This House is Haunted, Let’s Drink Beer
A Short Story by Jeremy Benjamin
Written using the suggestion "Sentiment"
Originally featured on 11-20-2008
As part of our series "Holiday Fiction Drive (The Things Holidays Drive People To, The Things Holiday People Drive)"

By the third night in the Old Priest house, Lisa and Desiree had trouble sleeping. They called it the Old Priest house because their favorite beer was called Old Priest, and they had brought along four six-packs of Old Priest in a duffle bag to make their stay at the house more enjoyable. And because they had to give it a name. The house was built around the beginning of the nineteenth century, and that was all Lisa and Desiree knew about its history. Their ignorance was an ingredient in this.

The joke of the evening was “Shhh, did you just hear something?” followed by a tensed silence and then one of the girls lunging and pouncing on the other girl’s shoulder, and then screaming and laughing and cussing. They alternated. The more routine the joke became, the funnier it became. And the scarier.

Lisa was flossing her teeth with the bathroom door cracked open when the ghost surfaced from the bathroom mirror and floated up to the ceiling, its bloated, cracked white face big like a balloon.

Lisa hated the sensation of shivering. She couldn’t remember whether she hated it because someone in her childhood had told her that it meant poisonous ants were rushing into her body to colonize her insides, or if her reasons for abhorring it were more arcane, implying sophistication. She hated shivering more than she hated the sting of a hypodermic needle, and receiving shots still made her cry at the age of thirty-three. She hated shivering more than she hated to vomit.

Lisa shivered, not in a manner that she had ever shivered previously. The shiver was prolonged, and did not seem to end at any moment. It began both on the surface of her shoulders and inside her chest, where her bones were. Her chest was only the movement of air and the rush of heat out of her body. Her arms vanished inside the shiver, one muscle at a time, and then it moved into her stomach and she though she would fall.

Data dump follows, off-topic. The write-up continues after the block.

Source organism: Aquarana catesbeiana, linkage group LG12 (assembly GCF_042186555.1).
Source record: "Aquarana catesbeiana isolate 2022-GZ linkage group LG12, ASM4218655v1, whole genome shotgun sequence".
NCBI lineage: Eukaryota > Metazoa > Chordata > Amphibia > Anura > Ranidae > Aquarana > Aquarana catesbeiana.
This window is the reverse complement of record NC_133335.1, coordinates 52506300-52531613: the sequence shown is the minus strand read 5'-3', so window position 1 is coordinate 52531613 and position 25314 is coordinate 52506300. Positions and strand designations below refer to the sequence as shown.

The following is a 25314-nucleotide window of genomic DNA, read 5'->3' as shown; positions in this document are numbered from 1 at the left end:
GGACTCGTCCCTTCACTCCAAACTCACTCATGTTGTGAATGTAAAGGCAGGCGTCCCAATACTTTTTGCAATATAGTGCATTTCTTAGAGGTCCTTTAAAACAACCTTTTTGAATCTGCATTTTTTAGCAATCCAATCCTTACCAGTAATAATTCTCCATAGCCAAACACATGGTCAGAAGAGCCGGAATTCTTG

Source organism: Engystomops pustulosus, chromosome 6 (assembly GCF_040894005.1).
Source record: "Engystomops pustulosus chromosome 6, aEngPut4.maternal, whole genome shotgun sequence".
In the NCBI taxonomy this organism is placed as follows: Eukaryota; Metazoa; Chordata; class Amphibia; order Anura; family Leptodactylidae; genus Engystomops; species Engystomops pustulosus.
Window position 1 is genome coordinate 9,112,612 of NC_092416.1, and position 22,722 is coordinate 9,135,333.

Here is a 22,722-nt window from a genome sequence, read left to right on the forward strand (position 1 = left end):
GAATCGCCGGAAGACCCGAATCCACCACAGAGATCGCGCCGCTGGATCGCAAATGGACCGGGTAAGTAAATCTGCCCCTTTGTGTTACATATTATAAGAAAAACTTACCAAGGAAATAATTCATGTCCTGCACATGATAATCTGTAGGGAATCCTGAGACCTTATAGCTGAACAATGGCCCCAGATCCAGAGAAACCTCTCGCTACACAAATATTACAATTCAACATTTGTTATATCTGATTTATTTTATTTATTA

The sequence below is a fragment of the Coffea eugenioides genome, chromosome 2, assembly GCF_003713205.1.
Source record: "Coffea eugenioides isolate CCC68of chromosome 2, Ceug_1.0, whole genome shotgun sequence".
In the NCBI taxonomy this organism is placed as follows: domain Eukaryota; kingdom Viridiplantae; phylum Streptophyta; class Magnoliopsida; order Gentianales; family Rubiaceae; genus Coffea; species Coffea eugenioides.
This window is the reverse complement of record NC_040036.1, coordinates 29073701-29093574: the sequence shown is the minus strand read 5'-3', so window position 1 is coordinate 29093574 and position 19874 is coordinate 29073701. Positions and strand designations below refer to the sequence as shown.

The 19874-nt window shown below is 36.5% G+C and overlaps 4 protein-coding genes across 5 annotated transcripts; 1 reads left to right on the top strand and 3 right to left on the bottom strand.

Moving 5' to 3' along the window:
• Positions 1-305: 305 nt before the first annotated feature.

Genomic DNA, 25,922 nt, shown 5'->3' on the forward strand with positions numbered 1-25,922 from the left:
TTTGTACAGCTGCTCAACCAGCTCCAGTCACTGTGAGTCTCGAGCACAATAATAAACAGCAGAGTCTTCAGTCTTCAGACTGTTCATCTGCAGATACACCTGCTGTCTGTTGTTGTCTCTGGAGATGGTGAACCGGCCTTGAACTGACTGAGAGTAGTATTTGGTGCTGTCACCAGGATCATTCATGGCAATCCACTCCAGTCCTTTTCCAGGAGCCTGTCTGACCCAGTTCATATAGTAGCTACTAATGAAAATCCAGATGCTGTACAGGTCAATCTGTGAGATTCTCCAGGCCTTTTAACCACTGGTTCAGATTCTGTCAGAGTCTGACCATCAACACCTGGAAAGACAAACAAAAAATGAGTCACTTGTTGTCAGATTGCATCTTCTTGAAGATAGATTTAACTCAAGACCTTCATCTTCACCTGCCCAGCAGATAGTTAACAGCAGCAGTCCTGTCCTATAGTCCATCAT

The ghost remained calmly leaning against the ceiling with its peeling, yellow eyes.

“Leese?” Desiree called from the stairwell with levity in her voice.

The sagging white balloon face with contracting eyes was not just on the ceiling. It was in Lisa’s knees and lower torso, sucking the air out of her spine. Its vacant eye sockets and yellow lips enveloped her.

Desiree found Lisa curled over the bathtub lip with purple, dotty skin, a splotch of white toothpaste sliding across her left knee. Shaking. Not responsive. Eyes turned up.

Desiree wrapped her friend in a towel and an hour later they were kicking back Old Priests and laughing at nonsense.

Desiree asked Lisa what the hell had happened to her face. From her forehead extending down to the nape of her neck, her skin was freckled with glassy red globules the size of grains of salt. Every couple minutes, several of them would flicker out and reappear somewhere else on her face, like a cartoon of the solar system. Lisa shrugged, not knowing what Desiree was talking about and refusing to look in a mirror.

The house sunk into the ground. It happened overnight. Neither girl noticed it happen. When they woke up, they were buried beneath a mile of earth.

All electricity was out. Red bubbles flew around the hallway and bedrooms like flies, and they shone enough light to see where the floor was. They were not insects. They were no bigger than constituent blisters of a minor sunburn from a day at the beach. The red bubbles of light had undoubtedly been born on Lisa’s face and detached themselves during the night. The light was not enough to locate the walls. Or the ceiling.

Lisa and Desiree walked elbow in elbow down the stairs, one at a time. Both ladies uttered in unison, “Shhh, did you just hear something?”

Lisa’s first objective was to find their way to the refrigerator and take stock of their provisions. Desiree’s first destination was the front door to prove to herself that they were, in actuality, underground. Their elbows would not disengage.

“I mean to ask, why did you pass out in the bathroom?” said Desiree.

Lisa said nothing.

A red bubble flew between their faces for only an instant. The instant was not enough time for them to both see each other and establish eye contact. Lisa saw Desiree’s face, and Desiree searched the whites of Lisa’s eyes, and then there was only the floor.

Their forearms clenched, small bones and tendons grinding against each other, pulling in opposing directions, and then both intents softened to a consensus. If another red speck were to fly between them, they would both register a shared smile.

Their elbows pointed in the same direction.

A priestly confession was in order.

Read More By Jeremy Benjamin

COPYRIGHT 2006-2011
Portland Fiction Project

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